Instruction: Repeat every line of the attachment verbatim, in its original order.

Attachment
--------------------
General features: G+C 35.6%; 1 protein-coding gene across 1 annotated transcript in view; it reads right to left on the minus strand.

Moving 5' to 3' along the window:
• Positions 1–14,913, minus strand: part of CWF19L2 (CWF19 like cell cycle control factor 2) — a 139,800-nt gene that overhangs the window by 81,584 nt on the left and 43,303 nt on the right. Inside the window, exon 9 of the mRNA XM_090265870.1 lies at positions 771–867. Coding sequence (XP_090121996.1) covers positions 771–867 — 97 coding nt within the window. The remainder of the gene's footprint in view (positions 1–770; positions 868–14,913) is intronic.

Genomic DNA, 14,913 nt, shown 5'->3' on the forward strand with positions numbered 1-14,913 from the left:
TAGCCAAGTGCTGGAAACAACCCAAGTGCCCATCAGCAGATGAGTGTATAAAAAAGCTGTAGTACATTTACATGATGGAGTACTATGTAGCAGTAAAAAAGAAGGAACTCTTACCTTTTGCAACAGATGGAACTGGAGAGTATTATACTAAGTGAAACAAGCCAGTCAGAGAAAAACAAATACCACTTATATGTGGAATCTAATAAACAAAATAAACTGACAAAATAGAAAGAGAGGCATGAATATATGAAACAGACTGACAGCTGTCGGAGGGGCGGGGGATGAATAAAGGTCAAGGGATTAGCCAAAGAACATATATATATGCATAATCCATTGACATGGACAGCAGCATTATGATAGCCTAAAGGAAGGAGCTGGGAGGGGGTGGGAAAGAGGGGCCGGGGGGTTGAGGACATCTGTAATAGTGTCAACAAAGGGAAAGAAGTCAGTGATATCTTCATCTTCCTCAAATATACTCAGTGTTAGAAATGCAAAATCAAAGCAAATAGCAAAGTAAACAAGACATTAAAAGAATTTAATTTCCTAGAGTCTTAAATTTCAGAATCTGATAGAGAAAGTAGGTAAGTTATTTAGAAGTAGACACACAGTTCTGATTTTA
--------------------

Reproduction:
General features: G+C 35.6%; 1 protein-coding gene across 1 annotated transcript in view; it reads right to left on the minus strand.

Moving 5' to 3' along the window:
• Positions 1–14,913, minus strand: part of CWF19L2 (CWF19 like cell cycle control factor 2) — a 139,800-nt gene that overhangs the window by 81,584 nt on the left and 43,303 nt on the right. Inside the window, exon 9 of the mRNA XM_090265870.1 lies at positions 771–867. Coding sequence (XP_090121996.1) covers positions 771–867 — 97 coding nt within the window. The remainder of the gene's footprint in view (positions 1–770; positions 868–14,913) is intronic.

Genomic DNA, 14,913 nt, shown 5'->3' on the forward strand with positions numbered 1-14,913 from the left:
TAGCCAAGTGCTGGAAACAACCCAAGTGCCCATCAGCAGATGAGTGTATAAAAAAGCTGTAGTACATTTACATGATGGAGTACTATGTAGCAGTAAAAAAGAAGGAACTCTTACCTTTTGCAACAGATGGAACTGGAGAGTATTATACTAAGTGAAACAAGCCAGTCAGAGAAAAACAAATACCACTTATATGTGGAATCTAATAAACAAAATAAACTGACAAAATAGAAAGAGAGGCATGAATATATGAAACAGACTGACAGCTGTCGGAGGGGCGGGGGATGAATAAAGGTCAAGGGATTAGCCAAAGAACATATATATATGCATAATCCATTGACATGGACAGCAGCATTATGATAGCCTAAAGGAAGGAGCTGGGAGGGGGTGGGAAAGAGGGGCCGGGGGGTTGAGGACATCTGTAATAGTGTCAACAAAGGGAAAGAAGTCAGTGATATCTTCATCTTCCTCAAATATACTCAGTGTTAGAAATGCAAAATCAAAGCAAATAGCAAAGTAAACAAGACATTAAAAGAATTTAATTTCCTAGAGTCTTAAATTTCAGAATCTGATAGAGAAAGTAGGTAAGTTATTTAGAAGTAGACACACAGTTCTGATTTTA